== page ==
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  • 10/21
Molecules to Minds
Molecules to Minds

New Neuroscience Graduate Program Launches

By Bethany Alex

The brain is dizzying in its complexity, challenging the brightest neuroscientists to understand the workings of even the tiniest patch of tissue, which can contain millions of nerve cells and billions of connections, that can change shape within seconds. As a result, headway in understanding and treating brain disorders moves agonizingly slowly. And help is needed now.

Consider this:

  • Nearly 100 million Americans are impacted by at least one of more than 1,000 brain disorders.
  • The centers for Disease Control estimates that one in every 44 children has autism spectrum disorder.
  • Nearly six million Americans live with Alzheimer’s disease.
  • Depression impacts one in every three American adults, with suicide rates rising 30% over the last decade.

“Each of these disorders involve changes in the brain that can ultimately rob many Americans of their memories, independence, productivity and often, their lives,” according to Randy D. Blakely, Ph.D., executive director, FAU Stiles-Nicholson Brain Institute. “I’ve simply lost too many to take this situation lightly.”

To add muscle to the effort, the Brain Institute, in collaboration with the Charles E. Schmidt College of Science, has launched the Neuroscience Graduate Program (NGP). The program seeks to attract and train the next generation of interdisciplinary brain scientists so they can pursue a career-long effort to demystify the brain and pursue new treatments and preventions of life-altering
brain disorders.

FAU’s NGP, one of only two comprehensive neuroscience graduate programs in Florida, will combine broad didactic training that runs from molecules to mind with the cutting-edge research experiences needed to explain the basis of neural complexity and the origins and treatments of brain disorders, according to Blakely, who also serves the director of the NPG. The hidden complexities of the brain continue to drive the development of new technologies that students must be prepared to utilize, if not invent, he added.

“This challenge fueled our efforts to develop a program oriented to supplying the technically sophisticated brain science workforce of the future. If we build it right, our graduates will have outstanding opportunities to have successful, independent careers while they help make the world a much better place. … Indeed, neuroscience is among the fastest growing in terms of job opportunities and the salaries within the field are among the highest in the sciences,” Blakely said. “Our leadership clearly sees the NGP as essential to the university’s effort to become a preeminent research university.”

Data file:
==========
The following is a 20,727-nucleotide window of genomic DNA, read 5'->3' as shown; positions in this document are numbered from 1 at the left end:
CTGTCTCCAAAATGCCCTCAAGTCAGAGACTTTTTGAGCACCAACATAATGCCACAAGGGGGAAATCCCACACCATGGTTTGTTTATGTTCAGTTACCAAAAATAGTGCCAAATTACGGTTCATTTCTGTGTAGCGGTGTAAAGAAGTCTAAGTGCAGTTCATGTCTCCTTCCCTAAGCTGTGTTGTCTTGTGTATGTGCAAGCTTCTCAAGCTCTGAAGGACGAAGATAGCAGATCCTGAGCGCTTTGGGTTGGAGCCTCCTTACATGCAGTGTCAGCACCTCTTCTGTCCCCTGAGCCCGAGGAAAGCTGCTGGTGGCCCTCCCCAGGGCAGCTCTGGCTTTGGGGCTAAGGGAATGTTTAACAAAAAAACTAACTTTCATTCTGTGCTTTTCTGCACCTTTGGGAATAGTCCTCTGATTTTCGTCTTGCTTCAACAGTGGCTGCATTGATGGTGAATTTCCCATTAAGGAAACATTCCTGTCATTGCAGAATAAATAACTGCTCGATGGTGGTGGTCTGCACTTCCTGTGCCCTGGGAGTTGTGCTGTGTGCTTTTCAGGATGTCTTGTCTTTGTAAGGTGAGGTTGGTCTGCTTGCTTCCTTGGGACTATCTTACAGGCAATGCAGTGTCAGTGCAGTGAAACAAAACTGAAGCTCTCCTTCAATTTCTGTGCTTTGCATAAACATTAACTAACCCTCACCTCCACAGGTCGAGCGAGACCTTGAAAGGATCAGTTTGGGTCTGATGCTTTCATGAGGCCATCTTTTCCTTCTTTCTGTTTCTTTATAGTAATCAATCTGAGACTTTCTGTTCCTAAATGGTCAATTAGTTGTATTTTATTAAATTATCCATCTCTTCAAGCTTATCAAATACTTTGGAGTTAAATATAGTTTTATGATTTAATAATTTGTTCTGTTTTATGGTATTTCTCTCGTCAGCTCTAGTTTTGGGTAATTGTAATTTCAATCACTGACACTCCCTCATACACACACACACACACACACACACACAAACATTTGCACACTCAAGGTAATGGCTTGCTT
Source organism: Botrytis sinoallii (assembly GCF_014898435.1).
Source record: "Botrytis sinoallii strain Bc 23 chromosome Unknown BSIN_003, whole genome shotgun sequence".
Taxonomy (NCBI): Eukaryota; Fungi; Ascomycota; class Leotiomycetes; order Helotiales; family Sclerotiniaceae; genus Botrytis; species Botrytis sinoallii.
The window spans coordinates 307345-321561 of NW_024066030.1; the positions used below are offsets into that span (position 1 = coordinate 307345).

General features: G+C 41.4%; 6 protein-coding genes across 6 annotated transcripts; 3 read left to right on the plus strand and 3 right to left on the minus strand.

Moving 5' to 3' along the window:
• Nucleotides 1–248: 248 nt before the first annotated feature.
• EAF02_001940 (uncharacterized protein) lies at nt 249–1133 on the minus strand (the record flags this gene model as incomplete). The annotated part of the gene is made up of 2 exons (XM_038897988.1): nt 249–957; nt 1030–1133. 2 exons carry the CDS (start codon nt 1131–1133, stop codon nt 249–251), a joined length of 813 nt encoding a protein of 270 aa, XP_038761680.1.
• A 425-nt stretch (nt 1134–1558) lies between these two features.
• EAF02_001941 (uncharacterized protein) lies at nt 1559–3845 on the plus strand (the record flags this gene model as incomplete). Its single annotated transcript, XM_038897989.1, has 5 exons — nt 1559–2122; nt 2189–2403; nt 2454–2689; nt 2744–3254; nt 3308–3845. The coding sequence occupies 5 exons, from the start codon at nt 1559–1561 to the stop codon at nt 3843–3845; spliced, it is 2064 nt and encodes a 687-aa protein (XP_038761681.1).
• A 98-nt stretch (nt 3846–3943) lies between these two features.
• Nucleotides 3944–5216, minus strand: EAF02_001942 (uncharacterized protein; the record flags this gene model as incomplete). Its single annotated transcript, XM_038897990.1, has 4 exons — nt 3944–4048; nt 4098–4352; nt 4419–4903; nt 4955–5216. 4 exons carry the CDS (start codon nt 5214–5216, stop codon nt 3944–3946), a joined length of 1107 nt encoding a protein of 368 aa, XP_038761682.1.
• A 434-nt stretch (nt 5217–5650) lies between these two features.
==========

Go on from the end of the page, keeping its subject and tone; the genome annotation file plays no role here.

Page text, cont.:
In addition, the program draws on faculty expertise from FAU’s Charles E. Schmidt College of Medicine, College of Engineering and Computer Science, College of Education and the Harriet L. Wilkes Honors College, as well as from affiliate faculty

Nueroscience Graduate Program
From left Randy D. Blakely, Ph.D., Director, Kathleen Guthrie, Ph.D., Coordinator and Linda Peterson, Director of Graduate Studies, all of the Nueroscience Graduate Program.

at Scripps Research and the Max Planck Florida Institute for Neuroscience. The NGP initiated activities in January of 2022, and will welcome its first cohort in the Fall of 2022. In the first year of their program, students don’t immediately join the lab of someone whose research they may only have recently become acquainted with, an approach that is particularly important for graduates from undergraduate programs without extensive research opportunities, or where their exploration across the wide expanse of neuroscience has been limited, as for example happens when students pursue other time-intensive opportunities for personal growth besides science.

“The program provides trainees with the flexibility to evaluate research projects and mentors prior to making a final decision as to the direction of their doctoral research journey,” said Teresa Wilcox, Ph.D., Charles E. Schmidt College of Science. “NGP students can identify their primary research from among the program’s three areas of research and education emphasis – cellular, molecular and biomedical neuroscience; sensorimotor, cognitive and behavioral neuroscience; and theoretical and computational neuroscience – with each area presenting the opportunity to work across disciplines that are leading advances in neuroscience today.      

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